The images we are presented with these days from movies, television, magazines and newspapers are real but not real, the people represented in them maybe real but the images are not as have been subject to edits that in some circumstances show someone to be something they are not. Yet even if we know these are not real these are still presented as representations of how a modern woman or man should be. If anyone is not fitting with this view, many often laugh at them in the way some with disabilities were regarded as freaks for a circus in Victorian times, but who are we to act as judge and jury to another we know or don’t for gaining weight but celebrating another losing, when we ourselves are not perfect. This idealisation of being a specific body mass index as in some way it’s a number to show we are within ideals, but it is only a number, like our weight or height, that says nothing about a person’s personality…it really is comparable with shoe size in that respect! By chasing perfection we’re trying to catch a fish with a hole in the net, it is flawed and unrealistic. Looking at a meadow of flowers in spring to the leaves falling from the trees in autumn, all are different shapes and sizes as even within nature nothing is perfect, should that not be telling us something?

We look in a mirror ,sometimes conjuring up images of someone we want to be if only this outer shell was different…if I lost weight, had bigger breasts/muscles, or was a bit taller, I’d be happier…but happier how? Have we actually stopped to think that this shell is just that as it is within that the beauty really is? Some try to say it is “only ugly people say that”, which I think is bollocks, it is only ugly people that say it is about looks only as cannot see beyond the image they see. A person’s beauty shines from within to the outside, but narrow-mindedness and prejudice eats away at this so twists their view of how either gender should look. Happiness is not something we can buy, yet many think by creating a new version of themselves via a surgeon’s knife or buying certain things like “diet” drinks or pills we will be. We’re being brainwashed into believing this image of beauty is the norm and achieving it will bring us happiness, which many wonder why they are failing to find this happiness. Some spend money on “beauty” products but is like adding glitter and stars to a tortoise’s shell, it adds nothing but a bit of colour or a mask to hide the real us from the world.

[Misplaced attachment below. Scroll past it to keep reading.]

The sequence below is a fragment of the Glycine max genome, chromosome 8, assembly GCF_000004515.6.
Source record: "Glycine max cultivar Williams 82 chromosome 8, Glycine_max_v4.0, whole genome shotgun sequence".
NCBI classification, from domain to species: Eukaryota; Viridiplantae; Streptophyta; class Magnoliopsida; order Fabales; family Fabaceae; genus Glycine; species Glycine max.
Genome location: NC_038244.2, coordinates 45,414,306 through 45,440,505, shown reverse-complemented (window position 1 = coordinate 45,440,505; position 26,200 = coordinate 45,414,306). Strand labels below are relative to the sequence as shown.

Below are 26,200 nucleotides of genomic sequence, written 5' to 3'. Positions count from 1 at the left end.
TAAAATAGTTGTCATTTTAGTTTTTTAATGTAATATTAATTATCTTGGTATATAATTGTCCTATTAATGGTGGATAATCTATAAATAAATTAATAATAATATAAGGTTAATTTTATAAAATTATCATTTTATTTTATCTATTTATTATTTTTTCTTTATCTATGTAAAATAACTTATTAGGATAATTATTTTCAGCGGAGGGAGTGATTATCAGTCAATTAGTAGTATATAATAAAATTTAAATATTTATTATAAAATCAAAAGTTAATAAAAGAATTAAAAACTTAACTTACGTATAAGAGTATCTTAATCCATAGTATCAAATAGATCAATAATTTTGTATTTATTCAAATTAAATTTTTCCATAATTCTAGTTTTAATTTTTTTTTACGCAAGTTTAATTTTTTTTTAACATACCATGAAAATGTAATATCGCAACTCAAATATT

For the last five years I have been on a journey of not just self-discovery but self love, appreciation, respect and understanding. I thought I truly was ugly compared with my peers and the world around me, being laughed at and mocked. I had thought since I was 18 I was the love child of Frankenstein and the Hunchback of Notre Dame, but I never resorted to surgery or pills to change it as I could not look in the mirror and I realised I was “stuck” like this for the rest of my life. However, between 2008-2009 I had lost weight to the extent I looked ill, I had people at my work place concerned for my well being, and I knew deep down the key to happiness was not my weight, it certainly had not helped my self confidence in feeling sexier or prettier. With the advent of selfies becoming more and more the norm, I turned the camera on to myself, and asked “is that really what I look like!?” I realise now I am not ugly or unloveable, I am just me, which may not grace the covers of magazines or newspapers, be a famous musician or movie star, but who really wants to be with people constantly judging your every bad hair day and weight gain.

When we make the image of ourselves in our heads it is not what to outside world sees, in fact as I learnt many are just hoping that nobody is laughing at them. Anyone who imposes how another should look be they are magazine or partner deserves a slap on the face, only we truly know what our shells of a body can and cannot do and these are not representations of the people we see about our streets. Furthermore, if someone is slimmer or larger than normal we should not be jealous of the slim one who maybe trying to gain weight just as the larger one maybe trying to lose it. We should not change who we are to fit among the “cool” gang by altering our personality, this also applies to our outer shell. By chasing these ideals we’re trying to throw off our shell like it was a layer of an onion and reveal a new one but humans the layers are inside not outside.. Equally, we’re not robots that are programmed to be one thing, we’re filled with emotions that different things trigger different ones, we’re pieces of art that our behaviour and actions paint the person we are beyond the initial image of our shell. Finally, we are part of the natural world, we are beautiful because of our imperfections not despite them, think of a four leaf clover that is said to be lucky but the majority have only three, its beauty is in its difference and imperfectness.

© Fi S. J. Brown